The court also threw out an Arizona law providing extra taxpayer funded support for political candidates who have been outspent by privately funded opponents, or independent political groups. In a 5-4 conservative majority, the justices ruled the law uses the public finance system to level the playing field and therefore violates free speech. Lawmakers argued it was in state's interest to equalize resources.

A Russian colonel has been convicted of treason in the outing a group of spies that includes the now world-famous Anna Chapman. The colonel was sentenced to 25 years in a penal colony and stripped of his military title. Last August, 11 intelligence officers living and working in the U.S. sleeper agents were arrested and returned to Moscow as part of a spy swap, Wolf.

BLITZER: She became pretty famous out of that deal.

SYLVESTER: Yeah. She was living in New York and a number of them were all living in suburbia. In fact, there was some in the Washington, D.C. area and they were spies. They ended up going back to Russia.

BLITZER: They were sleeper agents, waiting to be used for some mission.

SYLVESTER: Yes, it sounded a little bit like a movie when it all played out.

BLITZER: Like a novel, yes.

SYLVESTER: That's right.

BLITZER: Thank you very much, Lisa.

Nuclear fears in America's heartland, could flooding in Nebraska- Nebraska lead to a crisis like the one in Japan after the earthquake and tsunami? Our own Brian Todd is on the scene.

And new information about the money stolen from Citigroup credit accounts by hackers. What the company is saying and not saying now about the massive security breach.


BLITZER: Right now, President Obama stepping up his campaign for political donations. His re-election team is going to new lengths to rake in cash from wealthy supporters and from everyday Americans. Let's bring in our National Political Correspondent Jessica Yellin. They're going in these final days before they have to announce how much they raised in this quarter, to look for the so-called small donors, people with give $5, $10, $20. What's going on?

JESSICA YELLIN, CNN NAT'L. POLITICAL CORRESPONDENT: It is the emphasis on those everyday donors, those small donors, Wolf. Because all that attention recently on raising that $1 billion called a lot of notice to the big bundlers, those mega-donors that can give that kind of money. You'll remember last time around, the Obama campaign made a big deal they were energized by regular Americans, those little donors who gave little bits of money to keep them going. You need that money to energize the campaign again, right? They're making a big push in the final days saying give us just $5 and you can get dinner, not just with president Obama, but also with the vice president. Look at what they have put up on the Internet.


BARACK OBAMA, PRESIDENT OF THE UNITED STATES: So this isn't so much dinner with Barack anymore, as it is dinner with Barack and Joe. And to use one of his favorite expressions, that's a big deal. We're both really looking forward to it. Hope to see you soon.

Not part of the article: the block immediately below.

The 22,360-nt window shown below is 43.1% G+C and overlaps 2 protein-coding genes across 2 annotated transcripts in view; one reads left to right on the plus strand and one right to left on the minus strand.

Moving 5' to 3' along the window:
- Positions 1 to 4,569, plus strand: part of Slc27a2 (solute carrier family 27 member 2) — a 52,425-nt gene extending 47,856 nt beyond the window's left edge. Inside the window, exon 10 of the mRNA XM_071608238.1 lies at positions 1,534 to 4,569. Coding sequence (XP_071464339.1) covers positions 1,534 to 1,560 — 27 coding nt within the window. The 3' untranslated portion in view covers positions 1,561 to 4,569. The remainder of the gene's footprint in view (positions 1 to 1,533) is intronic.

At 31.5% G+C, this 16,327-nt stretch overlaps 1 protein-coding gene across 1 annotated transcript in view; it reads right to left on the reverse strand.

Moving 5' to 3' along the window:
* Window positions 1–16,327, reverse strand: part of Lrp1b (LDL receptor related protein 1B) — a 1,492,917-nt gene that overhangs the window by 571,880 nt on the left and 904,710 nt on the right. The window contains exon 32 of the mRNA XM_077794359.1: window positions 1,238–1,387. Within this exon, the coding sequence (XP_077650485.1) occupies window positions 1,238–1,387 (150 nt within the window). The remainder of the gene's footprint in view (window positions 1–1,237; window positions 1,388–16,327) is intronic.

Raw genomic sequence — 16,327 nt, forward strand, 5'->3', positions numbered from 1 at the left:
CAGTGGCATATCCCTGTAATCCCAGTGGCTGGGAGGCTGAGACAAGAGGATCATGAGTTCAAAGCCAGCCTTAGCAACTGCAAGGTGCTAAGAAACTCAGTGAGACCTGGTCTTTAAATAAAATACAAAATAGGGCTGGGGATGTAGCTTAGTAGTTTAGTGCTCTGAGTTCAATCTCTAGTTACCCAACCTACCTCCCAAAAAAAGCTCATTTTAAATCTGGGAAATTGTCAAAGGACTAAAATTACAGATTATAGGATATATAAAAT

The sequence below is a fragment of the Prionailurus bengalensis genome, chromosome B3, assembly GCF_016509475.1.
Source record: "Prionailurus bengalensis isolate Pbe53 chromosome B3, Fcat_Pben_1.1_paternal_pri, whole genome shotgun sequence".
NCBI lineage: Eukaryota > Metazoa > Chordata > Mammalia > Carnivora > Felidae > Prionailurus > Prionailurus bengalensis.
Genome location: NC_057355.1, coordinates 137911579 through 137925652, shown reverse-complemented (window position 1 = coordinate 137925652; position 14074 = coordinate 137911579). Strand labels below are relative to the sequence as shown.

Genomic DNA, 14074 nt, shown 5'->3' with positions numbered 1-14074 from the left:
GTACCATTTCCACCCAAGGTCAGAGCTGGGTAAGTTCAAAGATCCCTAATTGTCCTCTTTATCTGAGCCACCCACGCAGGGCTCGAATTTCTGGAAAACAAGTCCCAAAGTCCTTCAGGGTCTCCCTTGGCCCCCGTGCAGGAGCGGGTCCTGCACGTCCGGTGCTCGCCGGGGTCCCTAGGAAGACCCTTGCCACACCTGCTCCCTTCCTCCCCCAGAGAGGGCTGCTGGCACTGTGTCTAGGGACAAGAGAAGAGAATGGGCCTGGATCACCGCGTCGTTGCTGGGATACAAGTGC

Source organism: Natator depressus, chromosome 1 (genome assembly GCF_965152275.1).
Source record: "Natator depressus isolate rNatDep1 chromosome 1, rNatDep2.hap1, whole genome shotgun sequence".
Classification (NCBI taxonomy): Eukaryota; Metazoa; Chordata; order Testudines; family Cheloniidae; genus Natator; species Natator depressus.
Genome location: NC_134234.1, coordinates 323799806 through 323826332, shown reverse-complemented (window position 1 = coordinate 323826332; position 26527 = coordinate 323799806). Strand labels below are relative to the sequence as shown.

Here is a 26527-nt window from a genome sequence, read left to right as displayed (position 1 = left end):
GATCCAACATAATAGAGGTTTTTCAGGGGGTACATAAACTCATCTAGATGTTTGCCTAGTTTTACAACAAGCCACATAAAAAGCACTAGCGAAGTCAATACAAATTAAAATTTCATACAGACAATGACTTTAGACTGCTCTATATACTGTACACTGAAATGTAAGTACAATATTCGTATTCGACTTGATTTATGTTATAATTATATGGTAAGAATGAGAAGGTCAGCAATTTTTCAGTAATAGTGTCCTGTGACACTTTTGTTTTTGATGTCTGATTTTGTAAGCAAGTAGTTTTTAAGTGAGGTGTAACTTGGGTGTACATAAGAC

YELLIN: So obviously this is not so much about the money, $5 a pop, not so much money. It is really about getting those numbers in, getting people energized again. And the campaign is saying they hope to get 450,000 donors total by the time they have to report on Thursday.

BLITZER: Because if they do an average, if they say we have raised $50 million, let's say, over the past few months. And they say, but it was given by tens of thousands of people as opposed to a few hundred really rich guys on Wall Street or whatever, it sounds so much better.

YELLIN: Bigger numbers sound much better. Sounds like they have a bit more energized following, exactly.

BLITZER: So, politically, that sends a powerful message. What are Democrats behind the scenes telling you privately?

YELLIN: So, look, the progressive base, the liberals who are so passionately behind President Obama when he was a candidate last time around, who were the machine of that big movement, are saying, privately, they're not going to get the same kind of energy. They're not going to get the same kind of small donors because so many of them are angry. That's when a lot of the progressive activists are saying now.

But, you know, you talk to some of the old Washington hands, the political operatives and they say, ah, just wait. Wait until you see some of these political candidates out there, some of the Republicans like Michele Bachmann, once some of Democrats start hearing the messages coming out from the Republican Party, they'll get energized, they'll get enraged and those Democrats will start getting in.

BLITZER: I'm one of those guys who says, you know, the progressive wing, the liberal left, and all of them, they will come to this president when all the dust settles, when they see who the Republican nominee is, assuming there is no third party moderate candidate out there.

YELLIN: That's what the president's campaign is counting on.

BLITZER: Thank you very much, Jessica.